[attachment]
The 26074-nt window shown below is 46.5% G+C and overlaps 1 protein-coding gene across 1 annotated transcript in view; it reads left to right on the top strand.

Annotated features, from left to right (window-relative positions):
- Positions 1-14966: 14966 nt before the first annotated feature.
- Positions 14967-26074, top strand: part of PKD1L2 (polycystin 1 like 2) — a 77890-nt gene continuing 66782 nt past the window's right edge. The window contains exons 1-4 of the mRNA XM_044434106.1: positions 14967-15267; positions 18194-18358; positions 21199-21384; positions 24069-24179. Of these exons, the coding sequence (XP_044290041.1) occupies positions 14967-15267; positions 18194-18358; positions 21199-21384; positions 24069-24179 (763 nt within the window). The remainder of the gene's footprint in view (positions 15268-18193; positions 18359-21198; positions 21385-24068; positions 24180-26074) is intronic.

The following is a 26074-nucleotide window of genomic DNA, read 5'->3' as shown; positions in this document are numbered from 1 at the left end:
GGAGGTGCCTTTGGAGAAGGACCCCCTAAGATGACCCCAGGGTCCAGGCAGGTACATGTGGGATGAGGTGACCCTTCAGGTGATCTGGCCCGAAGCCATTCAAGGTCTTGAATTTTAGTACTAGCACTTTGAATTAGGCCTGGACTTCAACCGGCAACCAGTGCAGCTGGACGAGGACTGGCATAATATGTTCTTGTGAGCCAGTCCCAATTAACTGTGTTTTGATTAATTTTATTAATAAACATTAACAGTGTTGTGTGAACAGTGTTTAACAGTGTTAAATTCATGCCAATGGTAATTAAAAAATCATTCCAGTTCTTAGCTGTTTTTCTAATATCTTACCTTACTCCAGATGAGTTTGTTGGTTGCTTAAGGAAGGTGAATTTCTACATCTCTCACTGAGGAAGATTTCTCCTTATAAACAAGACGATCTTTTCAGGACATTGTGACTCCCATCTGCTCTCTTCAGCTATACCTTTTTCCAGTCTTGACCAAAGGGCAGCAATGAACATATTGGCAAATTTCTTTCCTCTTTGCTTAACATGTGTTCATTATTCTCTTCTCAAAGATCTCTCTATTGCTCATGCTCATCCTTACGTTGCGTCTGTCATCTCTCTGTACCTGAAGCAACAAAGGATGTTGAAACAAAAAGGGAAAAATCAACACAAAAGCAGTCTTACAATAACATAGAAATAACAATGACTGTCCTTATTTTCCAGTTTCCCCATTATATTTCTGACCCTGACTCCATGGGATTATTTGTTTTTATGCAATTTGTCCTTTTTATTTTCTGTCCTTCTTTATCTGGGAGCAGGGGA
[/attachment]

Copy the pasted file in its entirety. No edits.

The 26074-nt window shown below is 46.5% G+C and overlaps 1 protein-coding gene across 1 annotated transcript in view; it reads left to right on the top strand.

Annotated features, from left to right (window-relative positions):
- Positions 1-14966: 14966 nt before the first annotated feature.
- Positions 14967-26074, top strand: part of PKD1L2 (polycystin 1 like 2) — a 77890-nt gene continuing 66782 nt past the window's right edge. The window contains exons 1-4 of the mRNA XM_044434106.1: positions 14967-15267; positions 18194-18358; positions 21199-21384; positions 24069-24179. Of these exons, the coding sequence (XP_044290041.1) occupies positions 14967-15267; positions 18194-18358; positions 21199-21384; positions 24069-24179 (763 nt within the window). The remainder of the gene's footprint in view (positions 15268-18193; positions 18359-21198; positions 21385-24068; positions 24180-26074) is intronic.

The following is a 26074-nucleotide window of genomic DNA, read 5'->3' as shown; positions in this document are numbered from 1 at the left end:
GGAGGTGCCTTTGGAGAAGGACCCCCTAAGATGACCCCAGGGTCCAGGCAGGTACATGTGGGATGAGGTGACCCTTCAGGTGATCTGGCCCGAAGCCATTCAAGGTCTTGAATTTTAGTACTAGCACTTTGAATTAGGCCTGGACTTCAACCGGCAACCAGTGCAGCTGGACGAGGACTGGCATAATATGTTCTTGTGAGCCAGTCCCAATTAACTGTGTTTTGATTAATTTTATTAATAAACATTAACAGTGTTGTGTGAACAGTGTTTAACAGTGTTAAATTCATGCCAATGGTAATTAAAAAATCATTCCAGTTCTTAGCTGTTTTTCTAATATCTTACCTTACTCCAGATGAGTTTGTTGGTTGCTTAAGGAAGGTGAATTTCTACATCTCTCACTGAGGAAGATTTCTCCTTATAAACAAGACGATCTTTTCAGGACATTGTGACTCCCATCTGCTCTCTTCAGCTATACCTTTTTCCAGTCTTGACCAAAGGGCAGCAATGAACATATTGGCAAATTTCTTTCCTCTTTGCTTAACATGTGTTCATTATTCTCTTCTCAAAGATCTCTCTATTGCTCATGCTCATCCTTACGTTGCGTCTGTCATCTCTCTGTACCTGAAGCAACAAAGGATGTTGAAACAAAAAGGGAAAAATCAACACAAAAGCAGTCTTACAATAACATAGAAATAACAATGACTGTCCTTATTTTCCAGTTTCCCCATTATATTTCTGACCCTGACTCCATGGGATTATTTGTTTTTATGCAATTTGTCCTTTTTATTTTCTGTCCTTCTTTATCTGGGAGCAGGGGA